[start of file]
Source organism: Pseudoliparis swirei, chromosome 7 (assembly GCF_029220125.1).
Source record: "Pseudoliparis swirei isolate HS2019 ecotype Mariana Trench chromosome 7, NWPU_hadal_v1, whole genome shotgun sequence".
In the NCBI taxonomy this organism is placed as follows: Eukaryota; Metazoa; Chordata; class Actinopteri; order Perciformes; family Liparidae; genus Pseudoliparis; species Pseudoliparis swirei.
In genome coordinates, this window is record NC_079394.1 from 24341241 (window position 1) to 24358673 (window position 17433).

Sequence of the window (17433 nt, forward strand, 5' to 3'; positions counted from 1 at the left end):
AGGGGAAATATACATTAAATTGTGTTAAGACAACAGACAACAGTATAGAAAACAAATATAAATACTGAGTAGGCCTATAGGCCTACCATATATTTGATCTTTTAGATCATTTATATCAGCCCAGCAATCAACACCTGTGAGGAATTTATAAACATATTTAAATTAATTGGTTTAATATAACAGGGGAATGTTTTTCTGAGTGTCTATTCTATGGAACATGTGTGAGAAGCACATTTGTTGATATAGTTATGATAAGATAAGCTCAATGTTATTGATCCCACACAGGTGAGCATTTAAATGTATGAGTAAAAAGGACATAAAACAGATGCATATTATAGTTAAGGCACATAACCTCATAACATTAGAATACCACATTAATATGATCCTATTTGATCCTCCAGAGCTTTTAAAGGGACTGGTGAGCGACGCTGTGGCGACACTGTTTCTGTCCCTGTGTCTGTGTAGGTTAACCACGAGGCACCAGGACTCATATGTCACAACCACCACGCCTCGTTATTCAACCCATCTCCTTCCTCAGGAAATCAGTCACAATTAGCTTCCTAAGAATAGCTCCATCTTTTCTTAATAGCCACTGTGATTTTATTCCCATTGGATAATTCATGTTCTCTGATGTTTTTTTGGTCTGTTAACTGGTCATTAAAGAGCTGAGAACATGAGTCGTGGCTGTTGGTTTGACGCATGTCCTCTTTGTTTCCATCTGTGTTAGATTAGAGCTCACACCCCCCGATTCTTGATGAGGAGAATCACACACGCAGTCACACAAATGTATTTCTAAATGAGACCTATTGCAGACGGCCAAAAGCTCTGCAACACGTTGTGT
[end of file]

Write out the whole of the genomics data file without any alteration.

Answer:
Source organism: Pseudoliparis swirei, chromosome 7 (assembly GCF_029220125.1).
Source record: "Pseudoliparis swirei isolate HS2019 ecotype Mariana Trench chromosome 7, NWPU_hadal_v1, whole genome shotgun sequence".
In the NCBI taxonomy this organism is placed as follows: Eukaryota; Metazoa; Chordata; class Actinopteri; order Perciformes; family Liparidae; genus Pseudoliparis; species Pseudoliparis swirei.
In genome coordinates, this window is record NC_079394.1 from 24341241 (window position 1) to 24358673 (window position 17433).

Sequence of the window (17433 nt, forward strand, 5' to 3'; positions counted from 1 at the left end):
AGGGGAAATATACATTAAATTGTGTTAAGACAACAGACAACAGTATAGAAAACAAATATAAATACTGAGTAGGCCTATAGGCCTACCATATATTTGATCTTTTAGATCATTTATATCAGCCCAGCAATCAACACCTGTGAGGAATTTATAAACATATTTAAATTAATTGGTTTAATATAACAGGGGAATGTTTTTCTGAGTGTCTATTCTATGGAACATGTGTGAGAAGCACATTTGTTGATATAGTTATGATAAGATAAGCTCAATGTTATTGATCCCACACAGGTGAGCATTTAAATGTATGAGTAAAAAGGACATAAAACAGATGCATATTATAGTTAAGGCACATAACCTCATAACATTAGAATACCACATTAATATGATCCTATTTGATCCTCCAGAGCTTTTAAAGGGACTGGTGAGCGACGCTGTGGCGACACTGTTTCTGTCCCTGTGTCTGTGTAGGTTAACCACGAGGCACCAGGACTCATATGTCACAACCACCACGCCTCGTTATTCAACCCATCTCCTTCCTCAGGAAATCAGTCACAATTAGCTTCCTAAGAATAGCTCCATCTTTTCTTAATAGCCACTGTGATTTTATTCCCATTGGATAATTCATGTTCTCTGATGTTTTTTTGGTCTGTTAACTGGTCATTAAAGAGCTGAGAACATGAGTCGTGGCTGTTGGTTTGACGCATGTCCTCTTTGTTTCCATCTGTGTTAGATTAGAGCTCACACCCCCCGATTCTTGATGAGGAGAATCACACACGCAGTCACACAAATGTATTTCTAAATGAGACCTATTGCAGACGGCCAAAAGCTCTGCAACACGTTGTGT